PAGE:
Cabernet Zin

By: J Gordon Smith
Chapter 0





BURNISHED GOLD GLINTED from the tip of the somber mountain that stood along the vastness of the southern horizon, but the color disappeared as the winter sun faded into shimmering starlight. The evening brought a crisp breeze darting up the dormant vineyard in snappy bursts to remind its trembling vines that spring remained elusive yet.

Zack pushed through the heavy oak crush-pad doors of Amber Mountain Winery toward the parking lot. “Another failed year, Rutger! How do we increase customer traffic and earnings?” He flipped his sports jacket lapel, the charcoal fabric fading into the evening, while his other arm gripped a stack of grim binders. His polished shoes sparkled in the slit of light cutting from between the barrel racks inside the winery. “You have enough cash for the capital call?”

Rutger searched his pocket for his rental keys, his feet crunching in the gravel, “In the middle of the deepest recession in eighty years? No. But we are still early in this project as investments go. We won’t be able to evaluate it for at least five years.”

“Let’s toss these in our cars and get back to the tasting room. I want to see how busy the floor traffic is.” Zack peered over his shoulder, the rough stone of the winery chunky and solid against the hill and glowing with energy from within. Guests and winery investors floated through the warmly lit tasting room and the tiled patio. They cupped goblets of wine like delicate crystals scattering light that winked at the twinkling stars far overhead.

“Traffic looks good.” Rutger opened his car door and tumbled the binders and notes across the passenger seat. “I have pictures of the other wineries from today. They were all busy, but it looked like we are the busiest.”

“That’s good to hear –”

“– and I think we have the youngest crowd. If we can convert them into repeat customers while we grow, then I have hope for this place.”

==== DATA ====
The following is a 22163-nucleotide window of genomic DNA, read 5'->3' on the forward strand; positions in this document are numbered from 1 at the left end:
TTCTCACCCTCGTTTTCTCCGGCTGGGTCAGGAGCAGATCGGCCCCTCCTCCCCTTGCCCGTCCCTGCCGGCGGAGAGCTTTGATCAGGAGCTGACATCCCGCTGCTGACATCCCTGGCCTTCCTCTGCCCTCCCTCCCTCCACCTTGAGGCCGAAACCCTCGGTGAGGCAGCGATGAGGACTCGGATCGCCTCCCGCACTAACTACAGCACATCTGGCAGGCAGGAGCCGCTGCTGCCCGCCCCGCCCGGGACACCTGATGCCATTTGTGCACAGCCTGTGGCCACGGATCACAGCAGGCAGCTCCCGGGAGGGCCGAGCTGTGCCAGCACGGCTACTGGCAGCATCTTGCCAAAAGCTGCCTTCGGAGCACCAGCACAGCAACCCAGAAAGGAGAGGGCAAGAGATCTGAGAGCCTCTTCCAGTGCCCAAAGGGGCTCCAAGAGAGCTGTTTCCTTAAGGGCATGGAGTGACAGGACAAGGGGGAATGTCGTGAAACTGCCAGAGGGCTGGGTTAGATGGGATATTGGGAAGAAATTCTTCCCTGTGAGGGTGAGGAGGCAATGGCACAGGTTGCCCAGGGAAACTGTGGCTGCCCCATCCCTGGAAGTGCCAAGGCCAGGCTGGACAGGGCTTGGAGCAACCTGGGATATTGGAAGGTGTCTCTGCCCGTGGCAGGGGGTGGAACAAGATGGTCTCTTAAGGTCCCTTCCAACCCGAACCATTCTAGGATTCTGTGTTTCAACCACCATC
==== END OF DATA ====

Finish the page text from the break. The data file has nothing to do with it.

“How do we track demographics?” Zack caught the edge of the bounding trunk lid as it sprang open, “The men will tell us directly, but how many women are going to say how old they are? My wife avoids sharing that statistic.”

“Scan data and the rating cards along with photographs. We don’t need to be exact with ages, just know if we see a lot of younger, middle aged, or retired groups and what they spend. Then we target advertising and hope for the best.”

A diesel tour bus growled up the drive. The splash of a banner plastered along its side proclaimed San Diego Party Platoon. Both Zack and Rutger banged shut their cars before swirling dust coated the interiors.

Rutger coughed, “When are we upgrading the drive?”

Zack said, “Not used to this dry air being away from that foggy London dampness?” He slapped Rutger on the shoulder, “Martin Ginter has the task punch list. And so far he’s keeping on schedule; the drive gets upgraded this next summer.” They walked to the sharp light of the barrel cave and then up the gritty cement steps to the main tasting room.

“Think that bus is full of casino retirees?”

“Can’t say since I couldn’t see through the window tinting. However, Rutger, I’ll pour your first glass of wine if they are all twenty-something. Good odds since some of these bus lines specialize in younger groups.”

“I can only hope. You are married and what, barely over twenty yourself?”

“Twenty-six,” Zack admitted. “See how free we are with ages?”

“But married. That’s in my favor. I’ll have the whole fancy market to myself.”

“I’ll bet you are extra attractive with that British accent you barely hide.”

“The prettier the girl – the bigger my accent!” Rutger shuffled his feet in a little dance step. “The best me Mum could give me – with chutney and tea!” He pushed his black-rimmed glasses tighter on his face and laughed.



People mingled three and four deep around the long curving bars. Everyone chatted, laughed, and clearly enjoyed the evening. Rutger said, “Good sign, both tasting bars are packed and still a younger crowd. The only older people I see are really the investors, but few of them are on the floor.”

“Most of the investors are outside at the reflection pools or the sides of the patio.” Zack nodded toward the floor to ceiling plate windows that arched up two stories, split only by brickwork and dark wood trim. In the daytime, the windows blazed with the panoramic view of the vineyards streaking away to the mountain range along the distant southern horizon. “I didn’t see the bus unload yet.”

“I see the bus lights shutting down, should be soon.”

“Oh! Looks like you are pouring mate,” Rutger said as the main tasting room doors swung wide to pass the bus load of cheering women trailing a petite blond-haired woman in a tiara. “Looks like a bachelorette party. I’ll see you at the bar table over there where Samantha is standing. I’d like a red wine.”



“Hello, Samantha. Here you go, Rutger.” Zack set down the two drinks he cradled in his hand, “One of these is for you, Samantha.”

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